Tomorrow Is Here Today.
In Oregon, Nike stands tall. It is the top one of two Fortune 500 companies in the state.
As the richest apparel company on the entire list of five hundred, Nike continues to raise the bar and jump over it.
Call it the Fosbury Flop of marketing genius and sports innovation.
How else can you explain the connection with the two-guard from the Chicago Bulls that keeps defining a winning attitude?
If Michael Jordan is the King of Nike, he’s about to take a header into the stands.
King James is ready.
The coronation began in Game 6 of the NBA Finals.
Call it a stretch if you must, but if you’ve watched sports as long as the average Baby Boomer, you can see it coming.
LeBron did something last night that all the greats do at some point in their career, though most of them do it earlier. They panic. It usually happens in high school, or college, but since LeBron skipped college, he has to do it in front of millions of eyes glued to their flat screens.
While the Spurs seemed to leave the Heat in their wake, LeBron saw his moment slipping away. First it was the game, then his headband. Those of us old enough to panic in our ordinary lives have seen the LeBron expression in the mirror. It says, “What did I do to deserve this? What can I do to change the outcome? Would crying help?”
The Heat’s second title in three years was slipping away, and not to some hot shot team on a run of the ages. Instead, it was the veteran Spurs, the same team that took James’ Cavaliers to the woodshed in 2007, ground them into sawdust, and swept them out of the building. The same Big 3 in San Antonio today worked the broom then.
This time, LeBron did what a champion does. He stripped down to the bare essentials. Instead of stopping the game for a new headband, instead of pleading with the refs, he knuckled down and delivered like Octo-Mom. He pushed and pushed, the pushed some more.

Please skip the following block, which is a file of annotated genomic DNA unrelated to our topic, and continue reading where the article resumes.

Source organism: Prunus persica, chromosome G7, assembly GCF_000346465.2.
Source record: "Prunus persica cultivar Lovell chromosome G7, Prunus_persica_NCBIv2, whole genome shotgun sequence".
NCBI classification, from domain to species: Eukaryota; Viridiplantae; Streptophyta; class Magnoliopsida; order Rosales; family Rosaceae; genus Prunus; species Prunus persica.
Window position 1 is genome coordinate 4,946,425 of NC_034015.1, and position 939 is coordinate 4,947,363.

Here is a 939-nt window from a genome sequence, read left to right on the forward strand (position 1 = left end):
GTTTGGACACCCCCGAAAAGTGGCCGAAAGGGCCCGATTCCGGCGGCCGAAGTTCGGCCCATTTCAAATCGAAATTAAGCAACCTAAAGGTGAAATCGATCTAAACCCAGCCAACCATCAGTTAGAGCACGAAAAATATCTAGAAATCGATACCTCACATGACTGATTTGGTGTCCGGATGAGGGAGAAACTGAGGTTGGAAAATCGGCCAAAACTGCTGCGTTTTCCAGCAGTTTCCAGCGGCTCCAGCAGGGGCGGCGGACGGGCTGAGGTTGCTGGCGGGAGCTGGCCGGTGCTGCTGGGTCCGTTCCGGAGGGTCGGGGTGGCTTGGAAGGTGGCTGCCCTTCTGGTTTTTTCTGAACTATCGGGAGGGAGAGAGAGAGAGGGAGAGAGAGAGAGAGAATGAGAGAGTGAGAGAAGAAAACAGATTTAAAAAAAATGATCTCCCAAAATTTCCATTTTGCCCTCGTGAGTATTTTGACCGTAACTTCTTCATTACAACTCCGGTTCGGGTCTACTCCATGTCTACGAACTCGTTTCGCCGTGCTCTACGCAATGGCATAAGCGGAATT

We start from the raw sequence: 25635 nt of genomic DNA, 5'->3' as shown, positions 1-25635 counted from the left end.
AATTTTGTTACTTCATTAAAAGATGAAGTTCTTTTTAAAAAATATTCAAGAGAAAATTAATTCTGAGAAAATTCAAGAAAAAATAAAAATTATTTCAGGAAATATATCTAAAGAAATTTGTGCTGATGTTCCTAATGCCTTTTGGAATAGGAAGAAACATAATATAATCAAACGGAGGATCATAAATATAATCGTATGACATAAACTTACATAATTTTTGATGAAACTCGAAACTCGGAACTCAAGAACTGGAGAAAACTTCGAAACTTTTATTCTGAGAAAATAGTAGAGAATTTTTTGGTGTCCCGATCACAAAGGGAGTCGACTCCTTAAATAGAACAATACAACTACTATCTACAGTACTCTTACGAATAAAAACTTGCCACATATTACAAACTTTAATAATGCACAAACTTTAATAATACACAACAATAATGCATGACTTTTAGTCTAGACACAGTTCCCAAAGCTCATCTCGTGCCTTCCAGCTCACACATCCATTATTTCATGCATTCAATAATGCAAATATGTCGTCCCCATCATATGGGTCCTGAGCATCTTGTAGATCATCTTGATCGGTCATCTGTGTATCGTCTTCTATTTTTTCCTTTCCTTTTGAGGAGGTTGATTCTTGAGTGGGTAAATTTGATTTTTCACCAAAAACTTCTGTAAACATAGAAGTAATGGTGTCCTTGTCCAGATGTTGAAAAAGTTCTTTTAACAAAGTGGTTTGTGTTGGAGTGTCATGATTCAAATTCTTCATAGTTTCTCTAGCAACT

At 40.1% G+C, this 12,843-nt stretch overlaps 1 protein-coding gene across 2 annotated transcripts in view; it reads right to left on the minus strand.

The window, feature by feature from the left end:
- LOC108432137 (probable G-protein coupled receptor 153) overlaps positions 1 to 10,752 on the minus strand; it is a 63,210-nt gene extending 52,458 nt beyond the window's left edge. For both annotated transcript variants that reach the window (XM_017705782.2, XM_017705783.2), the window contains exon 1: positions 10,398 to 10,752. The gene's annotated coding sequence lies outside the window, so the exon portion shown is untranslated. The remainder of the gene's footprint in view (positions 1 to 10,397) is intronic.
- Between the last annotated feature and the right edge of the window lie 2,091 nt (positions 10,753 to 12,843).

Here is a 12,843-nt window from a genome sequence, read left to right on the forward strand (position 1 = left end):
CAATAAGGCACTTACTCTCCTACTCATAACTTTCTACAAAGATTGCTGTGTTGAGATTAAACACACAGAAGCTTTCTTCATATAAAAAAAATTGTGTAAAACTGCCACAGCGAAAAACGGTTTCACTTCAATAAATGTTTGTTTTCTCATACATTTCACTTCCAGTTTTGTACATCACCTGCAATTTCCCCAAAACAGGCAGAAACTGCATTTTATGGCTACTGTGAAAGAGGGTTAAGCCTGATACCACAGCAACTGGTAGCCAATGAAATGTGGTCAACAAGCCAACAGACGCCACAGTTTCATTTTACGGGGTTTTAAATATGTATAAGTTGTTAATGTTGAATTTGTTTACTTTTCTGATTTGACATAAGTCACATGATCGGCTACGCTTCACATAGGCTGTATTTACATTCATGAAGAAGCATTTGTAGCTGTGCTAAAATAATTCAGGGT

He did it for himself, his teammates, Miami, and Nike. If he wore a Nike Fuel Headband, the constant feedback would have welded it to his head. Imagine that high tech read out.
LeBron shoots and misses from the arc. Headband says, “Drive, Bron, Drive.”
LeBron’s rebound gets kicked back out to him and he shoots and scores. Headband says, “Well played.”
LeBron defends and blocks. Headband says, “Play on, big fella.”
The fourth quarter of Game 6 spoke to all the doubters who tried to translate LeBron’s name into French as The Quitter, as The Surrenderer, as The Run and Hider. For three quarters he played his game.
For the last one he played basketball for history fans, who when they get older will get the question, “Where were you when LeBron The Magnificent went off against the Spurs.”
What will you say? I know what I’ll say. “I watched a man step outside himself, outside of sport, and show what it means to lose what is most valuable, only to get it back the best way, the only way, you can. He willed himself on his teammates, his opponents, everyone in the arena, and those watching at home.”
And the headband said, “How about everyone who gave up on you, ‘Bron? Where are they now? Outside the building trying to get in. They want to feel what you feel, what I feel.”
You made believers out of all of us LeBron. Win or lose in the last game of the 2013 Finals, you’ve got more game than anyone imagined. It was an honor to witness it.
Now it’s not enough to Be Like Mike. You have to Get It On Like LeBron.